Spending Smart to Avoid Inactive Fees
By sbup Staff
The big credit card companies are struggling in the current economic downturn. They’re losing money as delinquencies go up and people cut back on their spending. To improve their bottom line, credit card issuers are closing accounts and trimming lines of credit. They’re also tacking on new fees, including a maintenance fee on inactive cards.
Administering an open line of credit costs credit card companies money. And if you’re not using your card, the card companies can't make money from interest payments or transaction fees. Some consumers already get charged a fee for not using their cards enough. For example, Chase (Stock quote: JPM) charges fees related to reduced activity on some of its cards. They refer to the charge as a "credit balance administration fee," and cardholders must pay the lesser value of $25 or the balance on the credit card for accounts that have remained inactive for 12 months or more.
Even if your credit card doesn't currently include that type of maintenance fee, that situation might change. There is a big incentive for companies to make changes to their fee and rate structures. That’s because a new law regulating credit card business practices comes into effect in July 2010. With that new law, companies won't have the same flexibility to make such adjustments to boost their revenues.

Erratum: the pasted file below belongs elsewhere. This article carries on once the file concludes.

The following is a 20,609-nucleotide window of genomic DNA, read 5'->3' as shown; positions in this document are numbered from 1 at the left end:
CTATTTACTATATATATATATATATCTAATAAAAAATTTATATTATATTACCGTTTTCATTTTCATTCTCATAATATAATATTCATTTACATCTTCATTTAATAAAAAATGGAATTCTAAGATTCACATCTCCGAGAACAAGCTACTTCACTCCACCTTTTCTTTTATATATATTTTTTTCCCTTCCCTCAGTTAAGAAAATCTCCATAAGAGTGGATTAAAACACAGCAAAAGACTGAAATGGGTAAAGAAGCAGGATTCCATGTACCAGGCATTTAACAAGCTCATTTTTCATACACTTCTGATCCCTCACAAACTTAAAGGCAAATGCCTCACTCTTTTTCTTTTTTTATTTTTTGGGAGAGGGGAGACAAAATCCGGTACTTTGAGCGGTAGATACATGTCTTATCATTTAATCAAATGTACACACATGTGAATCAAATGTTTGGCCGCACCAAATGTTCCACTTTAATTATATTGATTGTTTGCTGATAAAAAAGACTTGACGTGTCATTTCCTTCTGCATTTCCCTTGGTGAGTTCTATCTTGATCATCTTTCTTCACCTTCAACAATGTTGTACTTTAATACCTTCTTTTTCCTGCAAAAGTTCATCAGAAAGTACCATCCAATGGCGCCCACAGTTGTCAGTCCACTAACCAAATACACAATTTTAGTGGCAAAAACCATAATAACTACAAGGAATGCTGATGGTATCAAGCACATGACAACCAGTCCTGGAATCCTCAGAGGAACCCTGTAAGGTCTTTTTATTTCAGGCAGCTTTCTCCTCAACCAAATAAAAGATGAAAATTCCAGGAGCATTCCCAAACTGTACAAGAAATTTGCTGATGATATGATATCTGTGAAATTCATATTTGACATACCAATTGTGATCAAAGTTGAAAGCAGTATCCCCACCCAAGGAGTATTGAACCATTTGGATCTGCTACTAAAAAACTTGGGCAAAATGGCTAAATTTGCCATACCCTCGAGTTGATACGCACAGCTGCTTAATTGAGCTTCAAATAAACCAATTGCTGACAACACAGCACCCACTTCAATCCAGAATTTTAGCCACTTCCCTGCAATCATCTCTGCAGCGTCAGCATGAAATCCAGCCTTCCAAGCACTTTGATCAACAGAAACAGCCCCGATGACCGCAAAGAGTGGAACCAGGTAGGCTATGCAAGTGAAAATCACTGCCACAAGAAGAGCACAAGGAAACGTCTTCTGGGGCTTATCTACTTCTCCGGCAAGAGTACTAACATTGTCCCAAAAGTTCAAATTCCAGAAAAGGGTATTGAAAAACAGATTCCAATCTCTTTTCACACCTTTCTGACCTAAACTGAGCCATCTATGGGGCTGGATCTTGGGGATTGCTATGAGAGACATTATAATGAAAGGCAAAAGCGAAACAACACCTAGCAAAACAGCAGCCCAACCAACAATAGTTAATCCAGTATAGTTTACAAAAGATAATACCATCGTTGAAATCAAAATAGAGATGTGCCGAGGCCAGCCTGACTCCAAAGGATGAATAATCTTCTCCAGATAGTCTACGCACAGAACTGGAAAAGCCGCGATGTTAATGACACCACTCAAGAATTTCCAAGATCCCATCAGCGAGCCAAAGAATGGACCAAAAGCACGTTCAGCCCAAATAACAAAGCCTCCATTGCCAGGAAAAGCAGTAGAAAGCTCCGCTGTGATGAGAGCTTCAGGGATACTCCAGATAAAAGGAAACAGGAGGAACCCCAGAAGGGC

To avoid the fee -- or to avoid potential fees in the future -- you can either close the account or start using your card. But closing your account can hurt your credit score by reducing your available credit. Meanwhile, returning to a habit of spending on credit can be bad for your financial health. Best advice: Use your card for a small, required expense at least once every couple of months and pay the account off in full when the bill comes.
By limiting yourself to something small, you make it easier to pay the balance off in full at the end of the month. Restricting it to a necessary expense, such as groceries or gas for your car, means that’s money you would have had to spend anyways, and should already have set aside in your monthly budget.
Keeping your cards active but debt free is an important component to your financial flexibility. At least until the credit card companies come up with a new way to change the rules.